Windshield view: Oregon has a new state transportation secretary who greatly misunderstands how climate change works because he is a highway builder at heart.

New bike regs: Portland has passed a major update to its bike parking code.

TOD in DC: Washington, D.C. is looking toward transit-oriented development to form its regional long-range plan.

We’re number one: Washington is the most bike-friendly state in the country for 2019.

Toronto’s plan: Toronto’s mayor hopes to raise property taxes for more transit and housing.

Fare-free: Kansas City has made transit fare-free.

Cashless America: What are the downsides of going cashless?

Bad management: Landlords in Washington are actively trying to circumvent a new renter-protection law.

New tolls: Could Los Angeles end up tolling I-405?

LVT: Could Detroit tackle its many parking lots with a land value tax?

Naming rights: Should we care about selling transit naming for revenue?

Not this year: Massachusetts’ housing choices bill stalled out in the legislature this year.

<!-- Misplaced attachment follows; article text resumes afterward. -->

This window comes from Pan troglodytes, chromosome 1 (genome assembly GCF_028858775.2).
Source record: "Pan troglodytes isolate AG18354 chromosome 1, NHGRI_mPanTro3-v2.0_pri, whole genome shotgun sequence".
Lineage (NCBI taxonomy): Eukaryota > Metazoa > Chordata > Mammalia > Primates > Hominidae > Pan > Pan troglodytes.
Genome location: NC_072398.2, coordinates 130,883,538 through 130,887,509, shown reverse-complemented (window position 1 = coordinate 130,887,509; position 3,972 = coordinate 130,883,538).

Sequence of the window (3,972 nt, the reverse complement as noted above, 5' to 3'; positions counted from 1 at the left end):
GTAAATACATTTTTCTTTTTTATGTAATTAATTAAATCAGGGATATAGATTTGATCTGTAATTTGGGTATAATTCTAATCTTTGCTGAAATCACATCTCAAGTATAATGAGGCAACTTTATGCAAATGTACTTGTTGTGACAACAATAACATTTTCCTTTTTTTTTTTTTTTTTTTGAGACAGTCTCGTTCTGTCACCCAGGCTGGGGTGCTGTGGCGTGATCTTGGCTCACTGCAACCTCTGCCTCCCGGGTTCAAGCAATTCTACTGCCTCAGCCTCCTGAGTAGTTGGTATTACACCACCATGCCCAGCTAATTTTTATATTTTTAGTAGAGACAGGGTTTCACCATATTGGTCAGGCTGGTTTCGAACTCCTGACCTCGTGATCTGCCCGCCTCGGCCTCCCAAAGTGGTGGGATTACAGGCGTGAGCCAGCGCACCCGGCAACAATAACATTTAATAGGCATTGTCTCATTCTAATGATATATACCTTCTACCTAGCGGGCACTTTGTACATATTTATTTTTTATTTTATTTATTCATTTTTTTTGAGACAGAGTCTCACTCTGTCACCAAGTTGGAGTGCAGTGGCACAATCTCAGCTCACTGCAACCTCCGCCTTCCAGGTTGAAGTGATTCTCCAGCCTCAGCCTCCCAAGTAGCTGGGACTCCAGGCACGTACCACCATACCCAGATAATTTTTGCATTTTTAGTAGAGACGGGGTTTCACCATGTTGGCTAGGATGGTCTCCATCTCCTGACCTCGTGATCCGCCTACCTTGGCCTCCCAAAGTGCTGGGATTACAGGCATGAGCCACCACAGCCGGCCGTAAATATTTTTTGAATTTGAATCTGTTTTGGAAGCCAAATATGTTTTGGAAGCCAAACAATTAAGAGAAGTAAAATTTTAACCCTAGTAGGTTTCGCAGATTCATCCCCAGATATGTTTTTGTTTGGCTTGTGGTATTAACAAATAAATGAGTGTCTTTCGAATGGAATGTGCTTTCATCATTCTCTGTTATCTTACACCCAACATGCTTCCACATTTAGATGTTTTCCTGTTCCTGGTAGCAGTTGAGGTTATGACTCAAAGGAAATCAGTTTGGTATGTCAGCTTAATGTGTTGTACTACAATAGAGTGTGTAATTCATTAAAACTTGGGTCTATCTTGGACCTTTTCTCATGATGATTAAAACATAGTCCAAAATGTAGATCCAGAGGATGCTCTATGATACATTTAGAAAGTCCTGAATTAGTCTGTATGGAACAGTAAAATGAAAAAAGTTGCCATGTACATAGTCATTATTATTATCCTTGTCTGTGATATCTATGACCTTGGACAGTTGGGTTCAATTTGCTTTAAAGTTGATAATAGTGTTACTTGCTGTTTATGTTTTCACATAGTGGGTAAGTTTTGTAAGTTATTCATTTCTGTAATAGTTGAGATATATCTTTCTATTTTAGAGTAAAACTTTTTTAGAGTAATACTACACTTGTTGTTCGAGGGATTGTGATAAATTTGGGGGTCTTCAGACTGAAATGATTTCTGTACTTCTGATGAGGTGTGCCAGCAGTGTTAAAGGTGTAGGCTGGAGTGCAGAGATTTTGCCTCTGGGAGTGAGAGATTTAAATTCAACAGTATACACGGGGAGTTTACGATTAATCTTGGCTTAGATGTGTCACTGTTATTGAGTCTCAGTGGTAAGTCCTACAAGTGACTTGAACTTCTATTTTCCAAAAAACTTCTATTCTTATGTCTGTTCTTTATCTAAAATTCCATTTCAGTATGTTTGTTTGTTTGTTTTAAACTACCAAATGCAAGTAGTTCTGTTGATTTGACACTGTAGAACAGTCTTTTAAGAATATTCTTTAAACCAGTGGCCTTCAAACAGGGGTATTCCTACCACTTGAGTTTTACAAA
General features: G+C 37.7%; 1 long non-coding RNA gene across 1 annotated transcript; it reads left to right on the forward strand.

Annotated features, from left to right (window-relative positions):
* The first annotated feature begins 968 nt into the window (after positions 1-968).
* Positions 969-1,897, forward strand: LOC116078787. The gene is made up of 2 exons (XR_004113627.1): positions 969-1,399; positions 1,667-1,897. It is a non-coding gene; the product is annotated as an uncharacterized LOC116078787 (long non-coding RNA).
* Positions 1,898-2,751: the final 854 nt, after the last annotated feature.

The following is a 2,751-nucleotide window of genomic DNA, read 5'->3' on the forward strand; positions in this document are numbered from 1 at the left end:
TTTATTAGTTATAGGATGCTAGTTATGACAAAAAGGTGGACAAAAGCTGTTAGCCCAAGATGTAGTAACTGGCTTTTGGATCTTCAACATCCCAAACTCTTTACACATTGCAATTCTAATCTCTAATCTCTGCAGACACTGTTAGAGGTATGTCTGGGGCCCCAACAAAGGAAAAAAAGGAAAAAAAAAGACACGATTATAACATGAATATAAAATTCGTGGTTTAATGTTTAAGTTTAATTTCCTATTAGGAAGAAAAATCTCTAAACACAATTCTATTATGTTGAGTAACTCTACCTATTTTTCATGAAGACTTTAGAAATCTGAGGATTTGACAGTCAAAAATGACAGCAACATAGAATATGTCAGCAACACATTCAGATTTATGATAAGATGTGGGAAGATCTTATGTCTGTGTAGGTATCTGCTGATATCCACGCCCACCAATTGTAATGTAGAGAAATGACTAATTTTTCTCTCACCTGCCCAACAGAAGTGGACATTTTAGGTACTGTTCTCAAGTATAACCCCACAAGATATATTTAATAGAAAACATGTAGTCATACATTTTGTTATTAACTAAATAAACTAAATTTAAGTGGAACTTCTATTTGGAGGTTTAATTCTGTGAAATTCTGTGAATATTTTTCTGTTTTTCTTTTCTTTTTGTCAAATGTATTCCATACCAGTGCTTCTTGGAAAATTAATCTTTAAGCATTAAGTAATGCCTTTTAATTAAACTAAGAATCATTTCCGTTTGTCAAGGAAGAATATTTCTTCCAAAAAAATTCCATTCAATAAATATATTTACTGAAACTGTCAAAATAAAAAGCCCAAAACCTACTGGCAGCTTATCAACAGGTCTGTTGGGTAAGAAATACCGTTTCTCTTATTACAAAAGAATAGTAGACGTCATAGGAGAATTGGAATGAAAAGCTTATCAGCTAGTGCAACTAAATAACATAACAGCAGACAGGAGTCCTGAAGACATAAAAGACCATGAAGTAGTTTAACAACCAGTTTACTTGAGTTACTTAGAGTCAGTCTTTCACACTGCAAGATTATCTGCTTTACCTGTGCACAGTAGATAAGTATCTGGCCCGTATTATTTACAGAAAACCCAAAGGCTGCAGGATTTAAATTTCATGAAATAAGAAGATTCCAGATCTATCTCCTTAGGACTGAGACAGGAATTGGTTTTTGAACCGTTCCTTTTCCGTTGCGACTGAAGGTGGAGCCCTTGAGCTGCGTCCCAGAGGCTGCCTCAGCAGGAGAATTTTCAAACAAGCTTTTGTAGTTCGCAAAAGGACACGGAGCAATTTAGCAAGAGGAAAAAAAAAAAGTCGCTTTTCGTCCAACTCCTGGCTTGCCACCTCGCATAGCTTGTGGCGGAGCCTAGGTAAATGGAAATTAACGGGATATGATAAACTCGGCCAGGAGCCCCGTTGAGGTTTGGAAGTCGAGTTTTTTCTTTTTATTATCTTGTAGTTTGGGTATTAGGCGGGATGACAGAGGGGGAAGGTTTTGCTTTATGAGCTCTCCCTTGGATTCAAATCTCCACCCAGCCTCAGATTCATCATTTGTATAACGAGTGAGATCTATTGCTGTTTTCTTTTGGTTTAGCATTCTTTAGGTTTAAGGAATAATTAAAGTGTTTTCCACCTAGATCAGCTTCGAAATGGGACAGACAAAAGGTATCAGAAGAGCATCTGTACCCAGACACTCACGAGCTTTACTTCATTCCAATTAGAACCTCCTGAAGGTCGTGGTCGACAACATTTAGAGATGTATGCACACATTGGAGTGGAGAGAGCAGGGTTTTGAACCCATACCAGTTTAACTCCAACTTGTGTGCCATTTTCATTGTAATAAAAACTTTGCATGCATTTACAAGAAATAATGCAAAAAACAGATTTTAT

Energy costs differ: Neighborhoods with higher rates of people of color tend to spend more on energy bills per household.

Doing the cuts: Could cuts come to transportation anyway even with I-976 on hold?

Inequity at play: In California, homeowners have 20 empty bedrooms for every homeless person in the state.

Kent makes changes: Kent moves to regulate Airbnbs and further limit household sizes.

Cheers, Uber: London has taken away Uber’s operating license.

UN on housing: To combat climate change, a United Nations report suggests allowing more multifamily development.

Not blocked yet: Everett may end up letting a supportive housing project move forward after all, but with more design requirements ($).

Rose Lanes: Portland’s new bus lanes appear to be performing well.

Monorail: Is a monorail for Maryland a ridiculous idea?

Vacancies: Vacant properties remain widespread across America despite its housing crisis.

Map of the Week: Where is there the most wage inequality in America?

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Stephen is an urban planner with a passion for promoting sustainable, livable, and diverse cities. He advocates for smart policies, regulations, and implementation programs that enhance urban environments by committing to quality design, accommodating growth, providing a diversity of housing choices, and adequately providing public services. Stephen primarily writes about land use and transportation issues.